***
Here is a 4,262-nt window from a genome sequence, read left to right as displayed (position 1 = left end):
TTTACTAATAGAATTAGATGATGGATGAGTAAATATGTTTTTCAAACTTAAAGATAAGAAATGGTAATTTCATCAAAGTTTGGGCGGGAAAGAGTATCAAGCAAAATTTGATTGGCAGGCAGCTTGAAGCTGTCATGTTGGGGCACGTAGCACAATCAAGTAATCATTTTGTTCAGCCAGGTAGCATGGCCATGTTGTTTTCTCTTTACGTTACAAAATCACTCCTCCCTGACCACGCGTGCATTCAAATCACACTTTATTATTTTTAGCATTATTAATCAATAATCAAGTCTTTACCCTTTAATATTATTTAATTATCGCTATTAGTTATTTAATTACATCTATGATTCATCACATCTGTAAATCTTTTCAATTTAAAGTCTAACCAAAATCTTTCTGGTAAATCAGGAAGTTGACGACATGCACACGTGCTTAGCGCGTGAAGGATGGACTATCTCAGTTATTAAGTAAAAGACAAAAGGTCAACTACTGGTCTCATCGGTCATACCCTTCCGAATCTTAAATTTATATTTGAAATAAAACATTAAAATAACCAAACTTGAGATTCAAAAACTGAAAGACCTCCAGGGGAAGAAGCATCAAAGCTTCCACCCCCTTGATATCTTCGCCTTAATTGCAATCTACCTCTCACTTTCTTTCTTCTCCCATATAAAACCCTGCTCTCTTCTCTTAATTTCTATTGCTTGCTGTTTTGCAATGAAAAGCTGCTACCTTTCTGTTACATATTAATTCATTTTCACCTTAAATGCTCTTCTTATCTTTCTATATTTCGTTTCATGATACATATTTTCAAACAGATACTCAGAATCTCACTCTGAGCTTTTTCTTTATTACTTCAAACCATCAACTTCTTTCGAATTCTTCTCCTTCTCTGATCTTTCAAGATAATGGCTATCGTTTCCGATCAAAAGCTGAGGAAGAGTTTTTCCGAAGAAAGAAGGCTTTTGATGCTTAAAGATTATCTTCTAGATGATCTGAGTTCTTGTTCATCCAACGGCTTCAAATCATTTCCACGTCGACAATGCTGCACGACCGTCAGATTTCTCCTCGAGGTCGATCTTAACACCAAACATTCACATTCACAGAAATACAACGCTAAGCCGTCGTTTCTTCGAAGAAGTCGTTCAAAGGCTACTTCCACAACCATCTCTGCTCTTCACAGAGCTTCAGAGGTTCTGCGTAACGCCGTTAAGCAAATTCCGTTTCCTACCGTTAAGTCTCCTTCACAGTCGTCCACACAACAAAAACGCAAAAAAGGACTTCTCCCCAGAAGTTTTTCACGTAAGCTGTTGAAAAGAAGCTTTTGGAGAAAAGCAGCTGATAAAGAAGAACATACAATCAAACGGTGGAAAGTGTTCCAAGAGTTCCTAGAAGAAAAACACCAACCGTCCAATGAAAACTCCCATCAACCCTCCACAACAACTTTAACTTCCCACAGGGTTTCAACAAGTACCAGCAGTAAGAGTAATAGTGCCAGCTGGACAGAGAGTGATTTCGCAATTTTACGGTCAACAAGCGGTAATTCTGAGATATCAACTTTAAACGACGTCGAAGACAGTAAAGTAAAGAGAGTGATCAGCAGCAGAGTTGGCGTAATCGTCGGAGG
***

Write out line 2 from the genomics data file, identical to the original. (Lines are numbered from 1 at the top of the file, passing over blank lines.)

TTTACTAATAGAATTAGATGATGGATGAGTAAATATGTTTTTCAAACTTAAAGATAAGAAATGGTAATTTCATCAAAGTTTGGGCGGGAAAGAGTATCAAGCAAAATTTGATTGGCAGGCAGCTTGAAGCTGTCATGTTGGGGCACGTAGCACAATCAAGTAATCATTTTGTTCAGCCAGGTAGCATGGCCATGTTGTTTTCTCTTTACGTTACAAAATCACTCCTCCCTGACCACGCGTGCATTCAAATCACACTTTATTATTTTTAGCATTATTAATCAATAATCAAGTCTTTACCCTTTAATATTATTTAATTATCGCTATTAGTTATTTAATTACATCTATGATTCATCACATCTGTAAATCTTTTCAATTTAAAGTCTAACCAAAATCTTTCTGGTAAATCAGGAAGTTGACGACATGCACACGTGCTTAGCGCGTGAAGGATGGACTATCTCAGTTATTAAGTAAAAGACAAAAGGTCAACTACTGGTCTCATCGGTCATACCCTTCCGAATCTTAAATTTATATTTGAAATAAAACATTAAAATAACCAAACTTGAGATTCAAAAACTGAAAGACCTCCAGGGGAAGAAGCATCAAAGCTTCCACCCCCTTGATATCTTCGCCTTAATTGCAATCTACCTCTCACTTTCTTTCTTCTCCCATATAAAACCCTGCTCTCTTCTCTTAATTTCTATTGCTTGCTGTTTTGCAATGAAAAGCTGCTACCTTTCTGTTACATATTAATTCATTTTCACCTTAAATGCTCTTCTTATCTTTCTATATTTCGTTTCATGATACATATTTTCAAACAGATACTCAGAATCTCACTCTGAGCTTTTTCTTTATTACTTCAAACCATCAACTTCTTTCGAATTCTTCTCCTTCTCTGATCTTTCAAGATAATGGCTATCGTTTCCGATCAAAAGCTGAGGAAGAGTTTTTCCGAAGAAAGAAGGCTTTTGATGCTTAAAGATTATCTTCTAGATGATCTGAGTTCTTGTTCATCCAACGGCTTCAAATCATTTCCACGTCGACAATGCTGCACGACCGTCAGATTTCTCCTCGAGGTCGATCTTAACACCAAACATTCACATTCACAGAAATACAACGCTAAGCCGTCGTTTCTTCGAAGAAGTCGTTCAAAGGCTACTTCCACAACCATCTCTGCTCTTCACAGAGCTTCAGAGGTTCTGCGTAACGCCGTTAAGCAAATTCCGTTTCCTACCGTTAAGTCTCCTTCACAGTCGTCCACACAACAAAAACGCAAAAAAGGACTTCTCCCCAGAAGTTTTTCACGTAAGCTGTTGAAAAGAAGCTTTTGGAGAAAAGCAGCTGATAAAGAAGAACATACAATCAAACGGTGGAAAGTGTTCCAAGAGTTCCTAGAAGAAAAACACCAACCGTCCAATGAAAACTCCCATCAACCCTCCACAACAACTTTAACTTCCCACAGGGTTTCAACAAGTACCAGCAGTAAGAGTAATAGTGCCAGCTGGACAGAGAGTGATTTCGCAATTTTACGGTCAACAAGCGGTAATTCTGAGATATCAACTTTAAACGACGTCGAAGACAGTAAAGTAAAGAGAGTGATCAGCAGCAGAGTTGGCGTAATCGTCGGAGG